General Election, Ireland 2020 - Free Unicorns, Racism, Brick, Ugly, Housing, Tiocfaidh ár lá, Hearts & Minds, Transfers, Asylum, Hot Waters, Open Borders, Polls... Did someone say IMMIGRATION? :icon_eek:


#425

Second election then, I guess.


#426

I wonder why did Sinn Féin run only the 42 candidates?

He warned that Sinn Féin and the other left-wing parties would love to see Fianna Fáil and Fine Gael together so that they could criticise them from the opposition benches.

Then if there were to be some type of downturn in the future with a FF/FG government…

IMHO, there could be an element of pass the parcel to FG’s strategy.


#427

Same old Bertie, party interest ahead of national interest (although whether it’s in the national interest having FF back in power is debatable). Can he not just crawl back under the rock he came out from.


#428

Sinn Fein only ran 42 candidates because they got a beating at the last council/Euroelections.


#429

42 seemed about right considering they were on 13% before the election was called. Same happened to Labour with their spring tide…


#430

Yes they were as surprised by their ‘surge’ as everyone else.

They could possibly have returned three candidates in some constituencies…which is why FF dont want another election while at the same time also dont want them given an opportunity to implement what was, a traditional old school FF-type manifesto.

FF are in a serious bind right now. SF are likely to usurp much of their vote if they get into Govt and deliver. De Valera turned a whole generation of the urban working class into to lifelong FF voters on the back of slum clearance and public housing initiatives in the 1930s…with a lot less means at his disposal. SF are promising to do something similar for the current under 40 odds. Obviously it remains to be seen whether they would actually be able to do it.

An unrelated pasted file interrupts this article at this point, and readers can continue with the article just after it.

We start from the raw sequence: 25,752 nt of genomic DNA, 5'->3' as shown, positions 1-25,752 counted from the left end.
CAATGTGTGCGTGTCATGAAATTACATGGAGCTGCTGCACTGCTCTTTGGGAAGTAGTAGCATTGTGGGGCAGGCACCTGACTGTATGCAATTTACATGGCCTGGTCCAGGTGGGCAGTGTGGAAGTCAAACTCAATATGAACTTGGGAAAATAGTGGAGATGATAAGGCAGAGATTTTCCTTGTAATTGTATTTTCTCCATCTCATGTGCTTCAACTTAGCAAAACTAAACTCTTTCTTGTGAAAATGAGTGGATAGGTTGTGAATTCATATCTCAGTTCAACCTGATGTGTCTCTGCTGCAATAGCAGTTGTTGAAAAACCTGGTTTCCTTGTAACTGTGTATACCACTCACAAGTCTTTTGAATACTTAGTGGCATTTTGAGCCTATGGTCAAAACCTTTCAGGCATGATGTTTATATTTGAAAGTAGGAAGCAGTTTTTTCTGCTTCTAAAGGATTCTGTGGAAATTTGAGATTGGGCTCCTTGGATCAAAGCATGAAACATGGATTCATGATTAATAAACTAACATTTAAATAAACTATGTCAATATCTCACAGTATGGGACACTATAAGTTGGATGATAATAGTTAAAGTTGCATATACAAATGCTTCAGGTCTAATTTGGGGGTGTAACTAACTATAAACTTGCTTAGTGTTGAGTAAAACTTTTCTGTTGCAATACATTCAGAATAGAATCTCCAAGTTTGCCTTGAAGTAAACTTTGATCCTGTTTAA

There were a lot of similarities between the 1932 election and the one just past as per the following article

Quote
The 1932 General Election is primarily remembered for the cynical ‘red scare’ tactics of the out-going Cumann na nGaedheal government. Front page newspaper advertisements from the party warned that “The gunmen are voting for Fianna Fáil. The Communists are voting for Fianna Fáil.” One government publication warned that if de Valera’s party took control, “the extremist minority, as in Spain, as in Mexico, as in Russia, will get the upper hand.”

Fianna Fáil attempted to make the slums an election issue, promising increased public spending on housing. This was one contributing factor in Labour supporting the first Fianna Fáil government, with party leader Willie Norton declaring that “so far as the slum-dwellers are concerned, they need have no regret at the change of government, and the old-age pensioners have reason to be glad that the rich man’s government of the past ten years was not in office at the present time to further reduce them.”
END QUOTE


#431

Being right all the time is a burden, really :grinning:


#432

Sheridan and those like her perceive themselves to be at the vanguard of the new Irish establishment ie well to do, urban, aggresively liberal…and to have cleared (purged?) the entire political playing field of divergent viewpoints over the past decade or so.

Sinn Fein were let under the liberal umbrella following its role in the two referenda of the past few years… on the understanding that it was rebranding itself as entirely ‘woke’… which is code for being aspirationally middle class and aggresively liberal ie the direct opposite to the values that defined old Ireland.